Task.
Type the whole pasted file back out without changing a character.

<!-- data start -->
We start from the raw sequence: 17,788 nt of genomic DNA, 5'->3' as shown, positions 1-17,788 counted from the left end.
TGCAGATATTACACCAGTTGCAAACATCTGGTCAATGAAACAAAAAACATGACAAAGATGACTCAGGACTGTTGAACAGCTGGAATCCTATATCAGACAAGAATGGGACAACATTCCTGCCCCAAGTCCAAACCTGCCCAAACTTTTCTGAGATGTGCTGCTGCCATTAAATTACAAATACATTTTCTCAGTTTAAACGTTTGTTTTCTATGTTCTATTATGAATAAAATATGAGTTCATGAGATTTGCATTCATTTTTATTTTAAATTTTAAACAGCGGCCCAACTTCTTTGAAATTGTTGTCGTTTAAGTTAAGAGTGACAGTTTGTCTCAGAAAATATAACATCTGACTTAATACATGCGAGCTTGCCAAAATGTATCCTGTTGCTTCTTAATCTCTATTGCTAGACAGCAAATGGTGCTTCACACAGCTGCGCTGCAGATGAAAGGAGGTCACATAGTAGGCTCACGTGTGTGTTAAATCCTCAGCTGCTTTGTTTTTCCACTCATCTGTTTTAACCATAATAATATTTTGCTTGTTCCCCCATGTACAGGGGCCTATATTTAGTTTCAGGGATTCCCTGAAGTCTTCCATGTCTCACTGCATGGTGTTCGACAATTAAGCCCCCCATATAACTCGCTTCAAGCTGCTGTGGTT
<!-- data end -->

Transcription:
We start from the raw sequence: 17,788 nt of genomic DNA, 5'->3' as shown, positions 1-17,788 counted from the left end.
TGCAGATATTACACCAGTTGCAAACATCTGGTCAATGAAACAAAAAACATGACAAAGATGACTCAGGACTGTTGAACAGCTGGAATCCTATATCAGACAAGAATGGGACAACATTCCTGCCCCAAGTCCAAACCTGCCCAAACTTTTCTGAGATGTGCTGCTGCCATTAAATTACAAATACATTTTCTCAGTTTAAACGTTTGTTTTCTATGTTCTATTATGAATAAAATATGAGTTCATGAGATTTGCATTCATTTTTATTTTAAATTTTAAACAGCGGCCCAACTTCTTTGAAATTGTTGTCGTTTAAGTTAAGAGTGACAGTTTGTCTCAGAAAATATAACATCTGACTTAATACATGCGAGCTTGCCAAAATGTATCCTGTTGCTTCTTAATCTCTATTGCTAGACAGCAAATGGTGCTTCACACAGCTGCGCTGCAGATGAAAGGAGGTCACATAGTAGGCTCACGTGTGTGTTAAATCCTCAGCTGCTTTGTTTTTCCACTCATCTGTTTTAACCATAATAATATTTTGCTTGTTCCCCCATGTACAGGGGCCTATATTTAGTTTCAGGGATTCCCTGAAGTCTTCCATGTCTCACTGCATGGTGTTCGACAATTAAGCCCCCCATATAACTCGCTTCAAGCTGCTGTGGTT